5. Read this academic study, “Stop Stealing Our Stories”, written by women in refugee camps who have lived donors, non-profits and journalists coming to their homes, asking about their traumatized pasts and leaving. It comes from a Human Rights Best Practice journal and gets to the root of stereotyping the people non-profits serve in greater detail than this blog allows.
  6. Educate yourself on subconscious Western perceptions and break them. Here is a helpful tool from The Representation Project- quizzes that you can use while watching TV, movies or playing video games about inherent stereotypes you might not even realize. When you go to make your non-profit video, use this quiz to make more inclusive stories that inspire rather than stereotype.
  7. Check out the rest of the Rusty and Golden radiator videos from past years to learn more about what is fair and dignified, and what is cheap and stereotypical.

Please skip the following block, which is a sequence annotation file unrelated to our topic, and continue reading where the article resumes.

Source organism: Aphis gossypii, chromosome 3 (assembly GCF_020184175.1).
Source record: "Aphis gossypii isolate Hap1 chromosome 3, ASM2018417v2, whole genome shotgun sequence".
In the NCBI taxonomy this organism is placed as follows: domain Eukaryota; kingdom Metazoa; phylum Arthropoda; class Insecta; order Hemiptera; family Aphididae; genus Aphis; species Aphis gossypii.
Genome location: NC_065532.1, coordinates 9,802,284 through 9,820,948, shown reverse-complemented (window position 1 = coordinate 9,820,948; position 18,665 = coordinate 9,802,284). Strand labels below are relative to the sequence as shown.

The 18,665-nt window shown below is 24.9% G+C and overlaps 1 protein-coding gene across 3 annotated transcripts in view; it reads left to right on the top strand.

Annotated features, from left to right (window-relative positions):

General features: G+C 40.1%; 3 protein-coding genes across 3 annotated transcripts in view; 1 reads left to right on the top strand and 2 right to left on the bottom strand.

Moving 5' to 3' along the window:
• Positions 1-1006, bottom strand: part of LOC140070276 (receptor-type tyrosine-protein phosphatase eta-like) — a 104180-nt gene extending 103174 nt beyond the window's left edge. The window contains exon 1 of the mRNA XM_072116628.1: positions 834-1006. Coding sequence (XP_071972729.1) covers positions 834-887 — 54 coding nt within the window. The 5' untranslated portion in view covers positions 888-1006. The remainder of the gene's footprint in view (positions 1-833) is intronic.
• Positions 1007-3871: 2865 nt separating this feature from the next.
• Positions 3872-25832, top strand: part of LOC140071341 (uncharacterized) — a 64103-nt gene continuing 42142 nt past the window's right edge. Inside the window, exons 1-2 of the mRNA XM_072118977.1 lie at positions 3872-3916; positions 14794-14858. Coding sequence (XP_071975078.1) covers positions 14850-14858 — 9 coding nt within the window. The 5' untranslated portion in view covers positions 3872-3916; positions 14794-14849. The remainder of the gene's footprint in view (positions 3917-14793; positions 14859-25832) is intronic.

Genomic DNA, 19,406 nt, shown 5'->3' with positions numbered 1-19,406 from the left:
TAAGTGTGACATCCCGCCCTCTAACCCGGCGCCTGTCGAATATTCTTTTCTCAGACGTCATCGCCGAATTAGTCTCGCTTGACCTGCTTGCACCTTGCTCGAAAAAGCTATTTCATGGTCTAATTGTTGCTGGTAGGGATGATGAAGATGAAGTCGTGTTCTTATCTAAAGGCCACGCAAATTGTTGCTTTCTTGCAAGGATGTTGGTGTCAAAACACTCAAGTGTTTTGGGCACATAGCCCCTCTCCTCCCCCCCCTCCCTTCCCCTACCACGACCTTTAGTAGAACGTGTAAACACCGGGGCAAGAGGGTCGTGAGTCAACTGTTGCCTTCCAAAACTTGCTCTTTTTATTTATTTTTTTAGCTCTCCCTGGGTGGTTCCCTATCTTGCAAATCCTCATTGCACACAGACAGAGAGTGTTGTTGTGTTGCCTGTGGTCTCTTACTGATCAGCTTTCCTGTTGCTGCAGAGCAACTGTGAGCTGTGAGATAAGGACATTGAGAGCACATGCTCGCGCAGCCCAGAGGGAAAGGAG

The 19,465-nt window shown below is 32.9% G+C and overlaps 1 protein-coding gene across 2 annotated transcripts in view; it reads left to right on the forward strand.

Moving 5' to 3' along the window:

As a final video, see this winner from 2015. Unlike the other videos, there are no people from the developing world whatsoever. Instead, it takes a “What-if” scenario and brings it home to the Western world.

According to the judges:

Wateraid turns to creativity rather than pity, which is a good way for bringing the message across. The video is very atmospheric and tense. It is produced in a way that you want to keep watching in order to find out what this is all about… Putting the story in a European setting, you feel that this regards you. Wateraid addresses the problem as a universal challenge in the terms that the needs for sanitation regards us all, along with that the need of safety.  

Let KreativElement work with your non-profit to be more like the Golden Radiator winners. We can help come up with interesting, bold, innovative ideas for your non-profit to help shape your message, without ending up on the Rusty Radiator list.

Molly Mullen
molly@kreativelement.com